A car bomb in a busy Shiite area of eastern Baghdad killed at least 11 people on Tuesday, according to local officials. The blast, which wounded 31 others, is the latest in a series of attacks to shake the Iraqi capital. (Aug. 26)
At least three people were killed and 15 others wounded when a car bomb exploded in the Baghdad neighborhood of U'tayfiyah late on Monday, a local official said. The attack was just one of a number of bombings in the capital on the same day. (Aug. 26)
BAGHDAD — A car bomb exploded on Tuesday in a busy Shiite area in eastern Baghdad, killing at least 11 people, officials said, the latest in a series of attacks to shake the Iraqi capital as the Shiite-led government struggles to dislodge Sunni militants from areas in the country's west and north.
The explosives-laden car went off during the morning rush hour in the main commercial area of the New Baghdad district. It was parked close to outdoor pet and vegetable markets and a traffic police office, a police officer said.
The attack also wounded 31, he added. A medical official confirmed the casualty figures. Both officials spoke on condition of anonymity because they were not authorized to talk to the media.
The bombing came a day after a wave of attacks targeted Shiite areas in several cities, including Baghdad, killing at least 58 people. Among them were 15 worshippers who died in a suicide bombing at a Shiite mosque in the same New Baghdad neighborhood where Tuesday's car bomb struck.
In online statements, the Islamic State extremist group claimed responsibility for Monday's mosque attack and another in the Shiite-majority district of Utaifiya in Baghdad, where two car bombs tore through a busy commercial area near a crowded restaurant and killed at least 15 people.
And in two separate tweets, it took credit for car bombings in the revered Shiite city of Karbala and the nearby Hillah city south of Baghdad that together killed at least 23 people on the same day.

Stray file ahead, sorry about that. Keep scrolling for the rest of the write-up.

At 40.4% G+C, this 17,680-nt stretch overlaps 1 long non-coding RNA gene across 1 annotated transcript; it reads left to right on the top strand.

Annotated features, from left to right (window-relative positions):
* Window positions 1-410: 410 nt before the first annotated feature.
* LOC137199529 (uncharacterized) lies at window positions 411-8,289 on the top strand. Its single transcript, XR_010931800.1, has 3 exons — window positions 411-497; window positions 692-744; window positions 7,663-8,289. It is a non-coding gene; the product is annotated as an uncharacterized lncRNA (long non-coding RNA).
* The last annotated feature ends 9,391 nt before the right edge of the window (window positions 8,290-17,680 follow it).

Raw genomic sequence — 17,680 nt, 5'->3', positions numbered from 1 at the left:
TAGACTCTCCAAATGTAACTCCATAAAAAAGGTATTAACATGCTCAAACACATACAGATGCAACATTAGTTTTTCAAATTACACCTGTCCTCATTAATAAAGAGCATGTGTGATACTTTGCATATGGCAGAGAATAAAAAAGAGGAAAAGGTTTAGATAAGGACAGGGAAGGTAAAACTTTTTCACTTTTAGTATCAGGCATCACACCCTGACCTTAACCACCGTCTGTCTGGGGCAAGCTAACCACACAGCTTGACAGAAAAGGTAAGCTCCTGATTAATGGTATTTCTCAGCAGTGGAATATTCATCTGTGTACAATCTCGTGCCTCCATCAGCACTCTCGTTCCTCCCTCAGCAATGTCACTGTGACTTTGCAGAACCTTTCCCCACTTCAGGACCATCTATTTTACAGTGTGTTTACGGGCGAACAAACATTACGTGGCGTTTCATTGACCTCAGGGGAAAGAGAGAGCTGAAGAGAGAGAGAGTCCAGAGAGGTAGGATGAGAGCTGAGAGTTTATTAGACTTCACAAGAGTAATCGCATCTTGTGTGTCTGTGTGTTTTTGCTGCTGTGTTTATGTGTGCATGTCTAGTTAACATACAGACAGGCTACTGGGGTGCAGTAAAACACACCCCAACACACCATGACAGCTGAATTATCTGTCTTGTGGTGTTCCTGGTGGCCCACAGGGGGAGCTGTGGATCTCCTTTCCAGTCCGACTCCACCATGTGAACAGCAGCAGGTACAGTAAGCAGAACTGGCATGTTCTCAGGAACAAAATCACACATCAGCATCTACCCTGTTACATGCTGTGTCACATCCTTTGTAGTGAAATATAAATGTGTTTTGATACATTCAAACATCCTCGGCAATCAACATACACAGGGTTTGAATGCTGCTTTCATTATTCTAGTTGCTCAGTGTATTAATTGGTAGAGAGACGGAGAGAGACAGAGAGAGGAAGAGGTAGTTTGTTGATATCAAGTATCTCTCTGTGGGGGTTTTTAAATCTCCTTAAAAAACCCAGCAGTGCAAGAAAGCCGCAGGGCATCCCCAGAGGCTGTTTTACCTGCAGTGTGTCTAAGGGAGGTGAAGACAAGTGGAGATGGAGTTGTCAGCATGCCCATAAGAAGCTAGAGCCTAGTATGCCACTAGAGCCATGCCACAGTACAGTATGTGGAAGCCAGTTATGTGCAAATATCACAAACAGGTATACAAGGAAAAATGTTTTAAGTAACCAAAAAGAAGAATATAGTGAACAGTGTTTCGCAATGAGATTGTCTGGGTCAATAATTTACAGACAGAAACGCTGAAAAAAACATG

The authenticity of the statements and tweets could not be independently verified, but they were posted on a militant website and Twitter accounts frequently used by the group.
No one has claimed responsibility for Tuesday's attacks, which bore the hallmarks of al-Qaida-inspired militants.
In Iraq's self-ruled northern Kurdish region, Iranian Foreign Minister Mohammed Javad Zarif said the militants threaten the whole region, not only Iraq.
"The danger of Islamic State militants threatens the Kurdish people of Iraq and Iraqi Shiites as much as it threatens Iraqi Sunnis, other religious minorities in Iraq and all the people in this region," said Zarif, who started an official visit to Iraq on Sunday, at a joint press conference with Kurdish regional President Masoud Barzani.
Iraq has faced a growing Sunni insurgency since early this year as the Islamic State, an al-Qaida-breakaway group, and allied militants have taken over areas in the country's west and north. The crisis is Iraq's worst crisis since the 2011 withdrawal of U.S. troops.
The Islamic State has captured large swaths of territory in western and northern Iraq in a lightning offensive earlier this year.
The blitz stunned Iraqi security forces and the military, which melted away and withdrew as the Islamic State in June overran the northern cities of Mosul and Tikrit, as well as small towns and villages on their path.
Since then, tens of thousands of Iraqis, including members of Christian and other minorities, have been forced from their homes and displaced, while the Islamic State has carved out a self-styled caliphate in the large area straddling the Iraqi-Syrian border that it now controls.
Associated Press writer Murtada Faraj contributed to this report from Baghdad and Maamoun Youssef in Cairo, Egypt.